Dave was way to kind. In My opinion, The PGA Teachers Assoc. should be compared to Cancer. If a person gets cancer he is obviously sick. He goes to the doctor who treats him with Chemo, radiation, or surgery. These three treatments make the patient sicker and after a length of time in which the doctor takes as much money as possible from the patient he dies. In golf, the player's game is sick. He is frustrated after almost every shot. He curses, hits his clubs on the ground and doesn't know how to change. He finally goes to the instructor with full confidence that he will help him improve because everybody call this guy "the Pro" and he has heard on TV, if you want to play better golf, see your local PGA Instructor. Life's to short to play bad golf." So the player with the sick game takes a golf lesson. This is the situation, the golf swing is a feel motion. The player has never felt how to do the swing motion that would result in him shooting a round that he would be happy with. He has only felt the swing motion that causes him to be frustrated. During the lesson the instructor shows and tell the student how to do a feel motion. The student pays the instructor over a dollar a minute to tell him how to do something he has never experienced. How can you duplicate a motion you have never felt. If this same method was used in the restaurant industry we would do the restaurant and the chef would stand by the food and show and tell the customer what it tasted like. They would be in business about 1 hour. Anyway after the lesson the instructor leaves and the golfer is left to himself to try to think of what the instructor said, understand the instructions and process that information through his brain out to the different parts of his body and hit the ball better. All this needs to happen in basically 1.5 seconds the length of time it takes to swing a golf swing. And if the player thinks about hitting the ball he will automatically resort back to his old swing which is programmed into his mind already. So, what typically happen is that the golfer does not improve. In fact in most cased the golfer's game gets worst. The sick player gets sicker and says the hell with it, it's not worth the frustration and quits. The golf industry loses. I have designed the world's most effective golf swing improvement system. It is endorsed by the United States Golf Teachers Federation, usgtf.com as their official training aid. The PGA rejects it like the plague. This trainer makes learning a pro quality type of golf swing easy. I spoke with Ruffin Beckwith at the PGA Tour Head Quarters. His job is to organize the Golf 20/20 Summit where all the top industry executives meet at the World Golf Village and map out a plan of ways to grow the game.
I told him if you want to grow the game you need to make learning easier so golfers go out immediately and start hitting good shoot. If they have fun, they will come back I told him about my improvement system and that the PGA should promote it to their members to use during instruction. He said, "We want to grow the game but, we will do it our way." Their way can't work. It is proven millions of times each year that their way doesn't work. It used to be that as many golfers where quitting as starting so the total number of golfers was basically staying the same. The last two years a lot move have been quitting than starting. Which, has caused a major slump in the industry.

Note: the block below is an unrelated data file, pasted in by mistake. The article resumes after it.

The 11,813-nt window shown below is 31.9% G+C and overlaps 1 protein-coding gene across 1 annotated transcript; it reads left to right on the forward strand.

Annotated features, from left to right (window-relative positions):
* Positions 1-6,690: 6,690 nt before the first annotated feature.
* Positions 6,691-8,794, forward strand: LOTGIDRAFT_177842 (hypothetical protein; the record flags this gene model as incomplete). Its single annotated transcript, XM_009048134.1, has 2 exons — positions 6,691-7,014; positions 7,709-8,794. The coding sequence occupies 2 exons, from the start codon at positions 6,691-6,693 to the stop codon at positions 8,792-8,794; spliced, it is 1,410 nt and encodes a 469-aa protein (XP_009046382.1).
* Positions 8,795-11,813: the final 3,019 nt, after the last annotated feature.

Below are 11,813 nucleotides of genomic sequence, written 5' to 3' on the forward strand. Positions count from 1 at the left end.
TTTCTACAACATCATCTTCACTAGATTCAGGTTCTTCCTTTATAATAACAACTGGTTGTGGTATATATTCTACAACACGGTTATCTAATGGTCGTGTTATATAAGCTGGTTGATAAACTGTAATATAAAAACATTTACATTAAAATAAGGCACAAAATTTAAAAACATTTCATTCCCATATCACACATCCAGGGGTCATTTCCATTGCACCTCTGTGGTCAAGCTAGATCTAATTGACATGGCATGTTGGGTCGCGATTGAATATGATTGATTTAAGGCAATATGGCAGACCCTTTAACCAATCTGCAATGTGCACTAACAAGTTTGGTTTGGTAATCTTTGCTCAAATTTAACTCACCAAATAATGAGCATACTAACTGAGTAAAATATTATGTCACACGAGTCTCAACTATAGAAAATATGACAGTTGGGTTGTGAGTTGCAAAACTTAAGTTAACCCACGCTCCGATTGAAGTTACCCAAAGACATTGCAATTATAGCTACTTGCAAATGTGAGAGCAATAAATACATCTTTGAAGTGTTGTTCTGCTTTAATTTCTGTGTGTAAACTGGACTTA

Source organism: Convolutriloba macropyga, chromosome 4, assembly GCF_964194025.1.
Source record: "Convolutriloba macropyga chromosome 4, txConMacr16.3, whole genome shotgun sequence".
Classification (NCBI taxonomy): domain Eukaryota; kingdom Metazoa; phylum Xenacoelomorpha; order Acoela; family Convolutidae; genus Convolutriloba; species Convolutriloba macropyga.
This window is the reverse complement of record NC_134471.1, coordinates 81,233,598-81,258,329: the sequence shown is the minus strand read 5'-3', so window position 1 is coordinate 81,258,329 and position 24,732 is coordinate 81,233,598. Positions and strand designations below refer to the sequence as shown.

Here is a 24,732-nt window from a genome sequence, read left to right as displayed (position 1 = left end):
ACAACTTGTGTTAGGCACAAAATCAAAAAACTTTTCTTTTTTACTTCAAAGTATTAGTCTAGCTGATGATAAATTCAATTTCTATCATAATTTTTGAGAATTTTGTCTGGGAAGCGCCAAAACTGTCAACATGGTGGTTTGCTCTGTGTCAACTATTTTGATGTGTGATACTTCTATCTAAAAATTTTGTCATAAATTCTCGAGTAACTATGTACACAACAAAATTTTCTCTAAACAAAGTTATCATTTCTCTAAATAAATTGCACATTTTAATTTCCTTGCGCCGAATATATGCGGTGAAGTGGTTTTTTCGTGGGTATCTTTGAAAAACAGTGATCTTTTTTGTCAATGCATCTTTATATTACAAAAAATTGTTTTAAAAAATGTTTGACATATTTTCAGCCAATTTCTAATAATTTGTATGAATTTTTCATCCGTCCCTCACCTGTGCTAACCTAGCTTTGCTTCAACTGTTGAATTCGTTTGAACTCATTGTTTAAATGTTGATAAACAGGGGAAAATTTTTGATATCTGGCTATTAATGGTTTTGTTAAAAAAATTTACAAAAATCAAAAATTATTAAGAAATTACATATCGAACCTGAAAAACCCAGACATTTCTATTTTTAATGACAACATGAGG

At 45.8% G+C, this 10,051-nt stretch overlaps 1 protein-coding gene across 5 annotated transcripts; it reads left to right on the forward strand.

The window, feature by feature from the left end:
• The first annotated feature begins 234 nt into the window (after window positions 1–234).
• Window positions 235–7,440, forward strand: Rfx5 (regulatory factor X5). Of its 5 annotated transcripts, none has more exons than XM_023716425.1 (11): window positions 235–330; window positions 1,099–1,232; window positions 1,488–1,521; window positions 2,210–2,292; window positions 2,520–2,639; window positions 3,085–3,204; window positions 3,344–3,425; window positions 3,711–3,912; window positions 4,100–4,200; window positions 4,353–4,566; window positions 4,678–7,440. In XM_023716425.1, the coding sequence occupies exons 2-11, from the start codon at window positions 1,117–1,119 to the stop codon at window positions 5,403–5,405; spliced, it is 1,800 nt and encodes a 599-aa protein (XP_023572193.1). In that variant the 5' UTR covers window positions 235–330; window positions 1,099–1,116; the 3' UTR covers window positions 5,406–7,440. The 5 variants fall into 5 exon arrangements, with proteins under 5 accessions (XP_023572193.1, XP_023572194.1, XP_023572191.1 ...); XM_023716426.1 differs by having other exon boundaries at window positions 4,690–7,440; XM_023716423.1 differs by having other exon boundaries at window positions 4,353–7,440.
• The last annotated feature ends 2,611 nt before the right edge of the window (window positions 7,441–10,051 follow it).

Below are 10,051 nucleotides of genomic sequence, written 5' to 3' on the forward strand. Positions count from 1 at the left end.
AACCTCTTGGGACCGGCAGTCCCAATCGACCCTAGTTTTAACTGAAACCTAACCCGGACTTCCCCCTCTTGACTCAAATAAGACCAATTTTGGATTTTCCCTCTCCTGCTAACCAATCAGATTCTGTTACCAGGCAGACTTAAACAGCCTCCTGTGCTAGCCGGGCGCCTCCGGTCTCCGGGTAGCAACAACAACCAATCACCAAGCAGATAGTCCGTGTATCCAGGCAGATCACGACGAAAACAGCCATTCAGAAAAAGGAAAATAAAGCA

Clint Harper, Dream Swing
I was checking the golf shop email for them and I found your article. I am glad I found it before the rest of the staff did so I could delete it. PGA professionals have helped my family and I since we started this game. They have done nothing but educate us on every aspect of the game. You are wrong. What is it exactly that you do?
John Ritelli, Orinda Country Club
Mr. Berner's comments couldn't be more off base. I am amazed that he has lowered his writing skills to "trashing" an organization than to inquire what the PGA of America is doing today to promote the game. Obviously, he has spent too much time behind a desk writing fiction and has done an outstanding job of transferring this literary skill into his daily life.
As a PGA Member for over 20 years and on the firing line of both National and Tri-State Section issues, I could not disagree with him more. PGA Members in Pittsburgh alone have accounted for promoting the game to thousands of junior and adult golfers over the years. The Pittsburgh Youth Golf Foundation which is staffed and taught by PGA Members have not only assisted individuals with their golf game but have helped them mold their social and educational skills as well. I would suggest that Mr. Berner push himself away from his desk and come out into the world to see that individuals who are promoting the game to all age and skill levels have the initials "PGA" behind their name.
Jim Antkiewicz, Director of Golf The Club at Nevillewood, Nevillewood, PA
If the PGA of America really wants to grow the game, it must forgo its not for profit status and get involved in owning and operating its own facilities and let there members have control over the daily operations and pay them well to do it.
The PGA does a great job of promoting, but when the American Golf's of the golf world control the facilities then there's not much the PGA can do. The PGA needs to look at there statistics and see how many members have let there memberships go and have left the golf business. Except for a few elite jobs the club professional can no longer make a decent living.
G. Williams, Dallas
Simply select where you want to play, find a tee time deal, and golf now!